EXAMPLE II

This example gives a more extensive prototype formulation. The formulation includes castor oil as one of the application aids to reduce brittleness.

______________________________________              Parts by Weight______________________________________Part IWater                15.00Propylene Glycol     56.80Aluminum Chlorohydrate                20.00Tetra Hydroxy Propyl Ethylene                0.20Diamine (Quadrol)Part IICastor Oil POE 200 (Protechem)                0.50CA-ZOO, Protameen Chem. Co.)Part IIIAmmonium Acetate     7.00Part IVPerfume              0.50Color                100.00______________________________________

The composition of Example II results in a relatively hard, stable, solid gel suitable for use in a commercial antiperspirant stick.

COMPARATIVE EXAMPLE

The identical composition to that of Example II is employed to make a gel stick with the exception that the diamine (Quadrol) is eliminated from the formulation. The resulting gel is soft, can be easily penetrated (i.e. with finger pressure) and can be made to flow under the force of gravity. As such, the gel is unusable as a commercial antiperspirant stick.

EXAMPLE III

This example gives the procedure for preparing the gel sticks of this invention. For the formulation of Example II, the water and propylene glycol are mixed in a main mixing vessel. The Quadrol diamine is added and stirred until it is dissolved. The aluminum chlorohydrate is added slowly until completely dissolved and the castor oil is then added to the mixture. The perfume and color are also added. This solution is the stock solution to which the ammonium acetate is added while the solution is maintained at a temperature of 21 C.

The resulting solution is stirred for ten minutes to completely dissolve the ammonium acetate. The mixing is then discontinued and the batch allowed to deaerate. After the batch is deaerated, the mixture is poured into molds and hardened into sticks by placing the molds in a radiant heat chamber at 60 C. to 80 C. for ten to twenty minutes. The molds are allowed to cool and annealed for several days before use. The resulting product is clear and stable.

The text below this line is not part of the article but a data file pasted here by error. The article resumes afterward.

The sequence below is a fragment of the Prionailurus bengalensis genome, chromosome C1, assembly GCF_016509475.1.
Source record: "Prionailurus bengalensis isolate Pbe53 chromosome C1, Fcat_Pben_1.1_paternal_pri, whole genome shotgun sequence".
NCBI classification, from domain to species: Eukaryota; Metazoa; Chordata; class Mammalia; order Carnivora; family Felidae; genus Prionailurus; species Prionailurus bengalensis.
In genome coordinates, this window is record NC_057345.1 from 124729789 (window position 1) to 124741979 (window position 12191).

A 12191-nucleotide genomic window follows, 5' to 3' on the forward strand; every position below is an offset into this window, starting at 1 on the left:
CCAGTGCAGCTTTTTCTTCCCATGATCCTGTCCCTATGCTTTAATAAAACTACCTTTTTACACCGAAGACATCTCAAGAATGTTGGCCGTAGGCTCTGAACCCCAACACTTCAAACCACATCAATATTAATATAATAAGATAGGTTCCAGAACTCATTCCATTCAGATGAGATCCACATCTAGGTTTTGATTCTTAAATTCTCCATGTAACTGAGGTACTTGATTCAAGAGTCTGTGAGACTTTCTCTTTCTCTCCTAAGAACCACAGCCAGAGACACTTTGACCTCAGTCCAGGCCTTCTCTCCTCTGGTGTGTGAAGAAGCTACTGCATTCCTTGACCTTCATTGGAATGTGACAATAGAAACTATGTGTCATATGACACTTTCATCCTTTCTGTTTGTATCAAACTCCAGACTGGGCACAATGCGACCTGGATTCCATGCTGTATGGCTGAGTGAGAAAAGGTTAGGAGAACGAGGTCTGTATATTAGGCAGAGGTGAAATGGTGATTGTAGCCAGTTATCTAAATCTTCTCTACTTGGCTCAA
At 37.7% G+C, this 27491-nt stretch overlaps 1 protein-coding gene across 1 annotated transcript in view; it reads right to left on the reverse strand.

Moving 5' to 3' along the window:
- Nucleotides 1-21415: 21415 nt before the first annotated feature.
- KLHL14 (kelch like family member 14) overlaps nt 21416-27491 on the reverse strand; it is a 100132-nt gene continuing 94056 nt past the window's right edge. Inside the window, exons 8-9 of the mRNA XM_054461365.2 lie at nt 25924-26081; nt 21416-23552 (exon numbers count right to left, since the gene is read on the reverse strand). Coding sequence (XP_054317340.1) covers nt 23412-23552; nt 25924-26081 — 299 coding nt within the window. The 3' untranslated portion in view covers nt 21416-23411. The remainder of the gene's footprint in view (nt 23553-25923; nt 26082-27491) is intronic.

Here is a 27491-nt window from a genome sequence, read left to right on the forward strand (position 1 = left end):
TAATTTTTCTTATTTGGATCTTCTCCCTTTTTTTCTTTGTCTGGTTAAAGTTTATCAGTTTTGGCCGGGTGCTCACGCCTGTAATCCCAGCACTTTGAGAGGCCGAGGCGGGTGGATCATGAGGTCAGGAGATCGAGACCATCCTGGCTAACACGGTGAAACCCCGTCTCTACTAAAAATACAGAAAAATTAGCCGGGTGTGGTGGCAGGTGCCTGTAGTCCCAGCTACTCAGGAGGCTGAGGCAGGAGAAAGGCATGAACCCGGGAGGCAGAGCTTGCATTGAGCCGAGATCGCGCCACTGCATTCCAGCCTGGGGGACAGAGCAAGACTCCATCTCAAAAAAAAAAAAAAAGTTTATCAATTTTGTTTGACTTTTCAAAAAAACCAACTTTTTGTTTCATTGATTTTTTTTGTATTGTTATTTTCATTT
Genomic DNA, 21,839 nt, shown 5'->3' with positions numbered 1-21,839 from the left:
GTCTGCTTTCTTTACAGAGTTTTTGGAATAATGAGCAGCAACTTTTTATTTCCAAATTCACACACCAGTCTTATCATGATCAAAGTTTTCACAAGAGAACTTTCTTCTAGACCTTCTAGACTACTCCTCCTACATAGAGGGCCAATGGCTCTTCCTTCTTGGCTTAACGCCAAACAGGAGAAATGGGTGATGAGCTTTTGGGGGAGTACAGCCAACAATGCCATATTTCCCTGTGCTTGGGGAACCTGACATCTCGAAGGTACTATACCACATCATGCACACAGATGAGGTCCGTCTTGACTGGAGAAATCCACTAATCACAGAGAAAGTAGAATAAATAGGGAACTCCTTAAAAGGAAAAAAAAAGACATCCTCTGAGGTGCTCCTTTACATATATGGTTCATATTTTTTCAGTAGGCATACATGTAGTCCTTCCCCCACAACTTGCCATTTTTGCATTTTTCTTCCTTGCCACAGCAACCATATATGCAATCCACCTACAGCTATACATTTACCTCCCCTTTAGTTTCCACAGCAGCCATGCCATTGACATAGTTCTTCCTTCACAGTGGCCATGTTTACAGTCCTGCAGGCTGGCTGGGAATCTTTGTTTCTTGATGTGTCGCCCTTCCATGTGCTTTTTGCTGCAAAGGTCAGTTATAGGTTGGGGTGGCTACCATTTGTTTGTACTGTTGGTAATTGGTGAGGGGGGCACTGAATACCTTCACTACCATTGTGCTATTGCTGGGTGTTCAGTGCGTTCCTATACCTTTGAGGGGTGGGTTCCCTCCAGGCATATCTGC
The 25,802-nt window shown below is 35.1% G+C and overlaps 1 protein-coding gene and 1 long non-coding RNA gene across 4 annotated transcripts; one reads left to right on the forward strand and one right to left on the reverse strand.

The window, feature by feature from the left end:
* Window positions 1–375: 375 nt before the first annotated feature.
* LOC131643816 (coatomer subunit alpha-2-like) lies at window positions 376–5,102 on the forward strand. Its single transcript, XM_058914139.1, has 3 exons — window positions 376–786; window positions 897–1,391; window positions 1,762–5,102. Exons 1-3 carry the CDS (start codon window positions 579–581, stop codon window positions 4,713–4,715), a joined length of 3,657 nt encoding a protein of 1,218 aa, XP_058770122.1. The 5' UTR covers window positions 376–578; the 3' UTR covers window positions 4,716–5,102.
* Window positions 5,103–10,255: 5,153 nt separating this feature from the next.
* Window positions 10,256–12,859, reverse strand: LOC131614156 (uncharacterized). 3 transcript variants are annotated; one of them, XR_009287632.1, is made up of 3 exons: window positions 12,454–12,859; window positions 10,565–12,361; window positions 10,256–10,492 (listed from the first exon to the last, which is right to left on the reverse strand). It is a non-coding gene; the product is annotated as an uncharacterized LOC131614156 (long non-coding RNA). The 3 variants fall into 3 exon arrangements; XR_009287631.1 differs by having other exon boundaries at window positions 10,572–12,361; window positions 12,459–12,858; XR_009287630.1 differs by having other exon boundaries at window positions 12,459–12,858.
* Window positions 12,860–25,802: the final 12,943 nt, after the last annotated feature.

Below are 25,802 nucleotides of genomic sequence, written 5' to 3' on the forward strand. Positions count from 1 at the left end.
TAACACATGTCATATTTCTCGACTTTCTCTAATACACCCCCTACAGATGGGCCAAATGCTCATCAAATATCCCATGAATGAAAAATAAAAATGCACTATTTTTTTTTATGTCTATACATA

Patent Citations
Cited PatentFiling datePublication dateApplicantTitle
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Non-Patent Citations
Reference
1"Rehers Enhanced Efficiency Aluminum Chlorohydrates, A summary of their efficacy, chemical and physical properties and formulations".
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Referenced by
Citing PatentFiling datePublication dateApplicantTitle
US5490979 *Jan 7, 1994Feb 13, 1996The Mennen CompanyClear antiperspirant stick gelled with dibenzylidene sorbitol and containing a guanidine compound as gel stabilizer, and process of making same
US5508259 *Dec 9, 1994Apr 16, 1996Firmenich SaPerfuming composition
US5534246 *Aug 29, 1994Jul 9, 1996Helene Curtis, Inc.Topically-effective compositions
US5585092 *Apr 13, 1995Dec 17, 1996The Procter & Gamble CompanyGel deodorant compositions
US5804547 *Dec 18, 1997Sep 8, 1998The Procter & Gamble CompanyDryer-activated laundry additive compositions with color care agents
US5827813 *Dec 18, 1997Oct 27, 1998Procter & Gamble CompanyDetergent compositions having color care agents
US5874396 *Dec 18, 1997Feb 23, 1999The Procter & Gamble CompanyRinse added laundry additive compositions having color care agents
US6835374Oct 23, 2002Dec 28, 2004Reheis, Inc.Antiperspirant/deodorant active for no white residue sticks and soft solids
WO2003099238A1 *May 22, 2003Dec 4, 2003Lever Hindustan LtdOdor control in amine salt containing cosmetic compositions
WO2014070828A1 *Oct 30, 2013May 8, 2014The Dial CorporationMethods for making clear stick antiperspirant compositions and products
Classifications
U.S. Classification424/65, 424/68, 424/67, 424/66, 424/DIG.5
International ClassificationA61K8/00, A61K8/20, A61K8/46, A61K, A61K8/362, A61K8/36, A61K8/365, A61K8/23, A61K8/26, A61K8/42, A61K8/41, A61Q15/00, A61K8/27, A61K8/28
Cooperative ClassificationY10S424/05, A61K8/0229, A61K8/41, A61K2800/262, A61K8/42, A61K8/36, A61K8/362, A61K8/365, A61K8/042, A61Q15/00
European ClassificationA61K8/02M4, A61K8/362, A61K8/36, A61Q15/00, A61K8/42, A61K8/41, A61K8/04A, A61K8/365
Legal Events
DateCodeEventDescription
Dec 27, 2005FPExpired due to failure to pay maintenance fee
Effective date: 20051102
Nov 2, 2005LAPSLapse for failure to pay maintenance fees
May 18, 2005REMIMaintenance fee reminder mailed
Apr 25, 2001FPAYFee payment
Year of fee payment: 8
Apr 14, 1997FPAYFee payment
Year of fee payment: 4
Mar 21, 1990ASAssignment
Owner name: COLGATE-PALMOLIVE COMPANY, 909 RIVER RD., PISCATAW
Free format text: ASSIGNMENT OF ASSIGNORS INTEREST.;ASSIGNOR:SCHEBECE, FRANK;REEL/FRAME:005259/0347
Effective date: 19900315